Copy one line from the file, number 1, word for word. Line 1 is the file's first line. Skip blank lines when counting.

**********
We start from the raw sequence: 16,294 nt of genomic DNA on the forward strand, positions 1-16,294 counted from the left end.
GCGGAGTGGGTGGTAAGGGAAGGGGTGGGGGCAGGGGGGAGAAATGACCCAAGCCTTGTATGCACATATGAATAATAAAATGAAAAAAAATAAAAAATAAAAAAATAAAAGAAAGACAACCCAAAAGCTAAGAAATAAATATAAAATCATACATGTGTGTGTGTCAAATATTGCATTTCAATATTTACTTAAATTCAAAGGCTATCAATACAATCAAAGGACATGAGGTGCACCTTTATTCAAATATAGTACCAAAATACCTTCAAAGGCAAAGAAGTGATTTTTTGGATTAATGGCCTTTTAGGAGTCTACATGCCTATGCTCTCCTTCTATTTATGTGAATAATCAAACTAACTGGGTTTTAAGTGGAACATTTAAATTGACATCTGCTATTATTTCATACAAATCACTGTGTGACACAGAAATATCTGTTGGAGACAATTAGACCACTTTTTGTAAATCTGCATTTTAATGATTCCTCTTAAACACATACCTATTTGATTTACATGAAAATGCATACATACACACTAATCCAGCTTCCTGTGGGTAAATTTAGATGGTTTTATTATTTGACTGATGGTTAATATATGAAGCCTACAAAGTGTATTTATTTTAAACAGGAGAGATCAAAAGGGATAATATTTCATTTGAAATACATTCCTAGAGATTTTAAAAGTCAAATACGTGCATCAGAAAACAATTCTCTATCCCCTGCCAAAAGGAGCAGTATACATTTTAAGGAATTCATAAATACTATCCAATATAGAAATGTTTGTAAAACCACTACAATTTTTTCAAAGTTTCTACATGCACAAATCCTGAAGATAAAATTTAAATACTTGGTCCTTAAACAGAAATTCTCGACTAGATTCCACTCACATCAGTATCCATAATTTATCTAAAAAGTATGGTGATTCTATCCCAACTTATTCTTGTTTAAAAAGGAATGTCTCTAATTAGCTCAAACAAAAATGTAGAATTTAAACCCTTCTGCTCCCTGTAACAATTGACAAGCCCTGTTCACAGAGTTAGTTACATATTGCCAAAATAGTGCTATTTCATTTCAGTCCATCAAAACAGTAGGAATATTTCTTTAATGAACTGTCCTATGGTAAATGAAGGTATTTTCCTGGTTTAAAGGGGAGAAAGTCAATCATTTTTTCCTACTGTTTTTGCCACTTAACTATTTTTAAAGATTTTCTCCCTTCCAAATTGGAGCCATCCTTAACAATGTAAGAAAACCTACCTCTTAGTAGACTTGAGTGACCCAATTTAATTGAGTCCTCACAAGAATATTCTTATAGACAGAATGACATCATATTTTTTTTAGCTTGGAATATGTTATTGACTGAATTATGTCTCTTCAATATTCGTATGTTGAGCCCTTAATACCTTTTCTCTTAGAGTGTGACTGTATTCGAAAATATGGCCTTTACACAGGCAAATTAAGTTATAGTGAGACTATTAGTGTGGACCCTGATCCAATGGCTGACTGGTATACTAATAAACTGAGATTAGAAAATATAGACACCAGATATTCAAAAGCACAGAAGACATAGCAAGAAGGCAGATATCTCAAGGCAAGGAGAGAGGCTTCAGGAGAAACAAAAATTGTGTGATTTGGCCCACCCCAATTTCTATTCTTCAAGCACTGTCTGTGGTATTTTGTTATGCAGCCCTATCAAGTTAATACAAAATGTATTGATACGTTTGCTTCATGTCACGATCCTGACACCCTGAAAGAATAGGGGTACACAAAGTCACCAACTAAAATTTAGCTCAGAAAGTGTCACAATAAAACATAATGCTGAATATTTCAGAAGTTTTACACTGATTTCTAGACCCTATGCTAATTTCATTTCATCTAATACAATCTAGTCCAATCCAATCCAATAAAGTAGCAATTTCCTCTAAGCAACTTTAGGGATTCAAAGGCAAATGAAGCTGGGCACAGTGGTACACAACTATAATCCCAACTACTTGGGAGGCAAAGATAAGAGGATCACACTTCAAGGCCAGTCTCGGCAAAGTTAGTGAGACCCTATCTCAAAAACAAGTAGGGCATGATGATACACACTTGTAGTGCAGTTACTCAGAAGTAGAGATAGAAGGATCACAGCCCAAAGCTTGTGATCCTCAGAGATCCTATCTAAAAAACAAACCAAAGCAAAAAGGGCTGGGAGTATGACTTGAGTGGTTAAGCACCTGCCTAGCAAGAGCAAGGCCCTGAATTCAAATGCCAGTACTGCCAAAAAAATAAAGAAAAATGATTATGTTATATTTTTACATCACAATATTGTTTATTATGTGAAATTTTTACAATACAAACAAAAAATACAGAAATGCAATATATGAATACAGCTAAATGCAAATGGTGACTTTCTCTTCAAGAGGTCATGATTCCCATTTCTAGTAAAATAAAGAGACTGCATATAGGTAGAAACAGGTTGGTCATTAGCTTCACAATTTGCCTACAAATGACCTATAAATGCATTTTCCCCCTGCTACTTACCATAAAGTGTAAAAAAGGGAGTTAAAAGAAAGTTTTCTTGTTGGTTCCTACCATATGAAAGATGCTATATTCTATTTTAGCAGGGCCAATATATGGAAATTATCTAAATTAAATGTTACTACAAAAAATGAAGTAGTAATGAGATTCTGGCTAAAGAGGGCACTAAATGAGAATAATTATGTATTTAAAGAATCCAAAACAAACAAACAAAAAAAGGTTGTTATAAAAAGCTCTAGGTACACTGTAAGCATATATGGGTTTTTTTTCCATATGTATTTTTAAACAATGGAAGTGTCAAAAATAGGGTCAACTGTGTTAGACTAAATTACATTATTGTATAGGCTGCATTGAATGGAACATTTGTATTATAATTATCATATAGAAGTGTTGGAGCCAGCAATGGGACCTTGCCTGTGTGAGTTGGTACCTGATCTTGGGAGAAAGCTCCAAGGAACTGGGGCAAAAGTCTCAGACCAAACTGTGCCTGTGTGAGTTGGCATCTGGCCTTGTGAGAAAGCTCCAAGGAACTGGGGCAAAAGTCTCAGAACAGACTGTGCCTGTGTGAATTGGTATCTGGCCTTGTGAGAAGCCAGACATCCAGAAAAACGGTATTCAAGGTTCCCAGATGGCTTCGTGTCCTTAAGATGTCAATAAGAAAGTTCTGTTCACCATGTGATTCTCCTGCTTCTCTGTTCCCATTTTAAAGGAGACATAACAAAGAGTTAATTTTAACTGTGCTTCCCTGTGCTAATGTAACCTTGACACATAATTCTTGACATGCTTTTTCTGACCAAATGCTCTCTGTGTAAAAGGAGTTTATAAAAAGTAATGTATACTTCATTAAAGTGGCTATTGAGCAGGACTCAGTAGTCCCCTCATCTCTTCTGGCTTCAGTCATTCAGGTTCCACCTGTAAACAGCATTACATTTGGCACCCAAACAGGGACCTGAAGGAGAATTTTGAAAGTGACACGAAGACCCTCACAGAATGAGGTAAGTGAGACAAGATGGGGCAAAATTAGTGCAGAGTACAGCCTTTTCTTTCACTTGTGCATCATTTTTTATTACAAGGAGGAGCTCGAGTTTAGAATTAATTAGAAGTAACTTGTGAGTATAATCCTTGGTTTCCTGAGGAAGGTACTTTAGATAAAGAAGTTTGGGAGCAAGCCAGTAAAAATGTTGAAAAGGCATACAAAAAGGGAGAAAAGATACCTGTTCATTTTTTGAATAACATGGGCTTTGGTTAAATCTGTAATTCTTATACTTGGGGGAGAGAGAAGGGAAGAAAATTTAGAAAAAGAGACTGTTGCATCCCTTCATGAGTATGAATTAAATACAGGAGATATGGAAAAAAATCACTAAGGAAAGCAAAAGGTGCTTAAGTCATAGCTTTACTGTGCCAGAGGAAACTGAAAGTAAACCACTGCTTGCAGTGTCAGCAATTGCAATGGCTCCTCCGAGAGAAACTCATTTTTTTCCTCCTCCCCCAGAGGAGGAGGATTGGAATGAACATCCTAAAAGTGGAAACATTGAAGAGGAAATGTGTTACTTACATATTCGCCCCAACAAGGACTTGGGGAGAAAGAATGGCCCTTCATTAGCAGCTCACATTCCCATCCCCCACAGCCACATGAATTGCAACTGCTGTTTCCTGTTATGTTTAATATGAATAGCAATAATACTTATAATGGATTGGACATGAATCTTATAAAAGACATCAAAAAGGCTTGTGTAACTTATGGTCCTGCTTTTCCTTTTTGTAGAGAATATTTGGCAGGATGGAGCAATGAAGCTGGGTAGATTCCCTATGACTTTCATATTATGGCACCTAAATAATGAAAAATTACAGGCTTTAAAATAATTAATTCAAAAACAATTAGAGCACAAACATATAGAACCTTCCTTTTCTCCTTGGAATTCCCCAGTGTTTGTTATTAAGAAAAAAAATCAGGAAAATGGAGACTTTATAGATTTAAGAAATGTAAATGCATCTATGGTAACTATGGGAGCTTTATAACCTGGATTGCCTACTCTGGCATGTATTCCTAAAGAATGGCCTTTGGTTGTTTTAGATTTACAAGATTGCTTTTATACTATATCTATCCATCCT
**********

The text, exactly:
We start from the raw sequence: 16,294 nt of genomic DNA on the forward strand, positions 1-16,294 counted from the left end.